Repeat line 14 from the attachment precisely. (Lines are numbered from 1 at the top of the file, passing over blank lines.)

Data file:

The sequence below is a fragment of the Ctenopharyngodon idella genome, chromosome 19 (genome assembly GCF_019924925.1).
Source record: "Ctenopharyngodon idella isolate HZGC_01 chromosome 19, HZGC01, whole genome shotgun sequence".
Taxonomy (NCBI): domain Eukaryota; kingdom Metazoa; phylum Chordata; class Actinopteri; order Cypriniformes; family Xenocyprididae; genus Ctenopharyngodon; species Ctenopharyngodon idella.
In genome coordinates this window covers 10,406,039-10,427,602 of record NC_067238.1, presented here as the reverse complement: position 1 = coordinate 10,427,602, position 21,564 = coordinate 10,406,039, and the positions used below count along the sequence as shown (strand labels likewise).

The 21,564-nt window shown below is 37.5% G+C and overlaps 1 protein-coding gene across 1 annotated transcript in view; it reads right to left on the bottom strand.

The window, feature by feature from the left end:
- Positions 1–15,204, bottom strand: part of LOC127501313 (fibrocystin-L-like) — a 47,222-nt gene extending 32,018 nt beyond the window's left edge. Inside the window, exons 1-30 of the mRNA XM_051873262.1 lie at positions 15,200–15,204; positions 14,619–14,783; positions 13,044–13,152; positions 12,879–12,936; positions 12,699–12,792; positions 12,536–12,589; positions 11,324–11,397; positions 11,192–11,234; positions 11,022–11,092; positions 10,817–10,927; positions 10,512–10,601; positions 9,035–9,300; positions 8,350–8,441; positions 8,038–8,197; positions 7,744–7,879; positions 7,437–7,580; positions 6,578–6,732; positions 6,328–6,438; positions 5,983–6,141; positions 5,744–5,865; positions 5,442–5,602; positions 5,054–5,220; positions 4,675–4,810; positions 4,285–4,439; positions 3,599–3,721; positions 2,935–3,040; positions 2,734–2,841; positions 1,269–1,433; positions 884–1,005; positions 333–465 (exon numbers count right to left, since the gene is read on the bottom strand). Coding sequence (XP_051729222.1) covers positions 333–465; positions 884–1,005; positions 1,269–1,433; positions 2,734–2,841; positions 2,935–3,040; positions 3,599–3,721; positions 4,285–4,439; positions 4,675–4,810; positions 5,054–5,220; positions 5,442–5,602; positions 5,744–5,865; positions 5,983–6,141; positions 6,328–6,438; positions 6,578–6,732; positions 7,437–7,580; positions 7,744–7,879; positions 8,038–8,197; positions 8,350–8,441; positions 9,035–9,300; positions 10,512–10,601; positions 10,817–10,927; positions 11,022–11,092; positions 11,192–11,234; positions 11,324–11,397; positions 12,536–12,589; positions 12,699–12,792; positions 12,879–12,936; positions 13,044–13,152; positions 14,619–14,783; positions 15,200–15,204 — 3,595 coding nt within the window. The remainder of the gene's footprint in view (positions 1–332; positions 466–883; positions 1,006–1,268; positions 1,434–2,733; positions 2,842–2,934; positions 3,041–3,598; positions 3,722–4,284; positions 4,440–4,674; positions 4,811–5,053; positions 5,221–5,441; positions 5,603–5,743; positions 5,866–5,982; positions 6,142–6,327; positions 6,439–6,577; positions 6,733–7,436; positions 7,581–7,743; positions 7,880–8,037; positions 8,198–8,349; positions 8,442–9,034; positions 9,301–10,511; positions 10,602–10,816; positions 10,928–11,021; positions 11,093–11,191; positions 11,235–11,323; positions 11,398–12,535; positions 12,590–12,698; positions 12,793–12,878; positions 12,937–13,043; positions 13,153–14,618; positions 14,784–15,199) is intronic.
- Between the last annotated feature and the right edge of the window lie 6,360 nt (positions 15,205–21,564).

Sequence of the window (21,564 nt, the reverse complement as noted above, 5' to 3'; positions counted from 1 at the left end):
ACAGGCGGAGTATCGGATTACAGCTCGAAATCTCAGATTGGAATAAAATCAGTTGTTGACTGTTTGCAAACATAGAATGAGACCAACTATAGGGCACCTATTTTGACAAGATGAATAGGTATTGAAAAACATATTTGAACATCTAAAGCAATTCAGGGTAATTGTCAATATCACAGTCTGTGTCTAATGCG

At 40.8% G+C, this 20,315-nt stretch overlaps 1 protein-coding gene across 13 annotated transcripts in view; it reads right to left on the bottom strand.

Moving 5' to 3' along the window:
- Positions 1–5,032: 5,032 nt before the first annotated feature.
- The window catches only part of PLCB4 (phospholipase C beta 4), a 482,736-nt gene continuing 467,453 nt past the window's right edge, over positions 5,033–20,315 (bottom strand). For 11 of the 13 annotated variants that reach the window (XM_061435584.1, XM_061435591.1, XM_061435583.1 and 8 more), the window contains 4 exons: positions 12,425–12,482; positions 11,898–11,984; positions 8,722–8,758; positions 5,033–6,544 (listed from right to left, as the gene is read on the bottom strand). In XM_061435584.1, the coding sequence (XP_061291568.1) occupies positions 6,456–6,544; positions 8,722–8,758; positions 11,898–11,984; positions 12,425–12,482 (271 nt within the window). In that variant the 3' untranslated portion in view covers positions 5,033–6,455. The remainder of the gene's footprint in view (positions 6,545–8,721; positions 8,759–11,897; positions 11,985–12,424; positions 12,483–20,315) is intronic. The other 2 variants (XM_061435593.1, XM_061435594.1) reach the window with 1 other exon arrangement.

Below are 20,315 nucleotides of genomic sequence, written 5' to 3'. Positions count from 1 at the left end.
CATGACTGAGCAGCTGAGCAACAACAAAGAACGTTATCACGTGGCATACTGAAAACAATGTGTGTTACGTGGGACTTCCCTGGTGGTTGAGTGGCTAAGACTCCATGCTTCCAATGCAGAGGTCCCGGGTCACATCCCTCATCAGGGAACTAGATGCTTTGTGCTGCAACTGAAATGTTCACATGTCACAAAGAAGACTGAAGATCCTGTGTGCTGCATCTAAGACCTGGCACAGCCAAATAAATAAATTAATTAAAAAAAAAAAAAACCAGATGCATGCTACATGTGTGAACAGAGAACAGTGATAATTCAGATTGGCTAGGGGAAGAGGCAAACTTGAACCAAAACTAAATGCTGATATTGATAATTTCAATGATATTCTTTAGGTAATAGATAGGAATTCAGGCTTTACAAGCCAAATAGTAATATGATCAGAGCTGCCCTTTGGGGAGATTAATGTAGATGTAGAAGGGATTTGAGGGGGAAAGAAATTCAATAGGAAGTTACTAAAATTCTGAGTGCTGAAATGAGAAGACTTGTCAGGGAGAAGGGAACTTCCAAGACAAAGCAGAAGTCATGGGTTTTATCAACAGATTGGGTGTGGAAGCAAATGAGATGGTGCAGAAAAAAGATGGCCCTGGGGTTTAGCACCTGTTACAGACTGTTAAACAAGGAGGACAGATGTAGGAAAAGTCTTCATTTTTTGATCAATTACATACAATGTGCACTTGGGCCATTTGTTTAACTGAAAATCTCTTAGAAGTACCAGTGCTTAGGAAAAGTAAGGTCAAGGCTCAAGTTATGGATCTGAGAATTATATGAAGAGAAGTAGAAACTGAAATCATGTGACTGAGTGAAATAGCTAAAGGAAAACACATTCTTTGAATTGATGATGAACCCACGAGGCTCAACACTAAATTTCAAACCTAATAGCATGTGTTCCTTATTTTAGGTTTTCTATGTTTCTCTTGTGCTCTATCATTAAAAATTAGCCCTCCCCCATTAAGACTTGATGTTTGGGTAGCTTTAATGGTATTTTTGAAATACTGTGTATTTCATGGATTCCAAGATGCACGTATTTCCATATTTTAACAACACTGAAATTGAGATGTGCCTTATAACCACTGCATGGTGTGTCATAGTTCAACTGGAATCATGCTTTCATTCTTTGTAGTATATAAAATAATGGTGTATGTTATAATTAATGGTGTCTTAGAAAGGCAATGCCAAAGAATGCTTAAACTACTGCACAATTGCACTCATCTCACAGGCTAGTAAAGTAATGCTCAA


- The window catches only part of PLCB4 (phospholipase C beta 4), a 482,736-nt gene continuing 467,453 nt past the window's right edge, over positions 5,033–20,315 (bottom strand). For 11 of the 13 annotated variants that reach the window (XM_061435584.1, XM_061435591.1, XM_061435583.1 and 8 more), the window contains 4 exons: positions 12,425–12,482; positions 11,898–11,984; positions 8,722–8,758; positions 5,033–6,544 (listed from right to left, as the gene is read on the bottom strand). In XM_061435584.1, the coding sequence (XP_061291568.1) occupies positions 6,456–6,544; positions 8,722–8,758; positions 11,898–11,984; positions 12,425–12,482 (271 nt within the window). In that variant the 3' untranslated portion in view covers positions 5,033–6,455. The remainder of the gene's footprint in view (positions 6,545–8,721; positions 8,759–11,897; positions 11,985–12,424; positions 12,483–20,315) is intronic. The other 2 variants (XM_061435593.1, XM_061435594.1) reach the window with 1 other exon arrangement.